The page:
In the months since, we didn’t really touch the car except for running local errands around Melbourne. Recently though we noticed the E46 began to increase its coolant consumption, with drips forming on the ground after the car had being driven at temperature. The leak appeared to be coming from the thermostat housing, so we put aside a Saturday and swapped the part over with our one of our Wahler units. We then noticed another coolant weep as we were under the car, so we swapped out the faulty lower radiator hose with a new one from Vaico. As we were bleeding the air from the system, we accidentally snapped the plastic bleed screw in the top radiator hose. It’s a pretty common thing to happen with those older plastic bleed screws, so we changed out the top radiator hose with another Vaico item which includes a brand-new screw. Although there was likely nothing wrong with the old expansion tank cap, they play an important role in regulating pressure and reducing the chances of a hose blowing out if the motor is low on coolant. For peace-of-mind we swapped it for a new Behr-Hella cap, and with that same thinking we also replaced the fan switch which has a tendency to fail without notice.

But then as we were bleeding the air from the cooling system (again), we noticed the main drive belt was not spinning true, and a quick inspection revealed that the plastic power steering pulley had cracked. An unbalanced pulley can quickly destroy the internal bearings within a pump, so we grabbed one of our replacement aluminium power steering pulleys from URO. When we were bolting it on we discovered that the centre hole in the pulley was slightly too small, so we spent a few minutes with a file to allow a better fit. The aluminium pulleys don’t suffer from the same sort of ageing problems of the original plastic versions, so this one should really last the life of the car.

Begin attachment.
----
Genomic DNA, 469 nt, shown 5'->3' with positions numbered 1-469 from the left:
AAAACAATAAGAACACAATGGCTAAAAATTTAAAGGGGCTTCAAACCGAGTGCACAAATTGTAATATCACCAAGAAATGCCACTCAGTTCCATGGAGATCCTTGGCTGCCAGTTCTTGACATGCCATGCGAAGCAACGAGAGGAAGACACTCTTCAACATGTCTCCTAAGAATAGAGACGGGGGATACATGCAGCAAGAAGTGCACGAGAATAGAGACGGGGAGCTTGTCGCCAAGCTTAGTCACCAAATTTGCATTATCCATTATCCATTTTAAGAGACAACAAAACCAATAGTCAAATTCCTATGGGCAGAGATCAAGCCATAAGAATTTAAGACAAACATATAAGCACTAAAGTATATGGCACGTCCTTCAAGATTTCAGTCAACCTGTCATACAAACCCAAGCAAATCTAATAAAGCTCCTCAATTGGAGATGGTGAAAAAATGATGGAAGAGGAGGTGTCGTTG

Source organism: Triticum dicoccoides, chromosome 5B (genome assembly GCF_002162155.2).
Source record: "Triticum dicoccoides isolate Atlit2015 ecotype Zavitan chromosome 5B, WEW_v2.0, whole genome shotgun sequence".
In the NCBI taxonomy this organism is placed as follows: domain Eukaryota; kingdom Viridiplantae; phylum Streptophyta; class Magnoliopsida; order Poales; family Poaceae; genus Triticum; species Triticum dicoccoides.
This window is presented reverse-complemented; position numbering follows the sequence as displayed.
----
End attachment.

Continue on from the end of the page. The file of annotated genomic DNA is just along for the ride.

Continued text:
Earlier this year Motul released a new motor oil product that is designed to be a road-oriented version of their flagship 300V range, which in itself has a huge motorsports following across the globe. The 100% synthetic Motul Sport 5w40 is designed for high performance turbo vehicles, and we believe it would be a good fit for owners of 135i & 335i models, particularly for those who have modified their engines for more power. We’ve been running Motul’s 8100 X-cess 5w40 in the 330Ci religiously, but we thought it would be a good opportunity to test out the new Sport 5w40 and see how it performs on a naturally aspirated straight six. Along with the new oil, of course a MANN oil filter was replaced, and we put in a new MANN air filter too.

Like any project car, there’s still a ways to go before our 330Ci is finished, but we’re getting there with each step. Including the non-essential repairs we’ve spent $6,000 since Project 46 was purchased a year ago, but it’s beginning to feel a lot more like the $100,000 car that was driven away from the dealership in 2003. When we’re finished, we’re confident we’ll have one of the nicest examples of an E46 in country.

New Mechanical Repairs: Thermostat - $75

Upper Radiator Hose - $35

Lower Radiator Hose - $40

Aluminium Power Steering Pulley - $29

Expansion Tank Cap - $15

Fan Switch - $20

Oil Filter - $10

Air Filter - $15

Total Cost of Repairs: $2744

New Non-Essentials: Body Repairs - $900

Total Cost of Additions: $3297

Total Cost To Date: $6041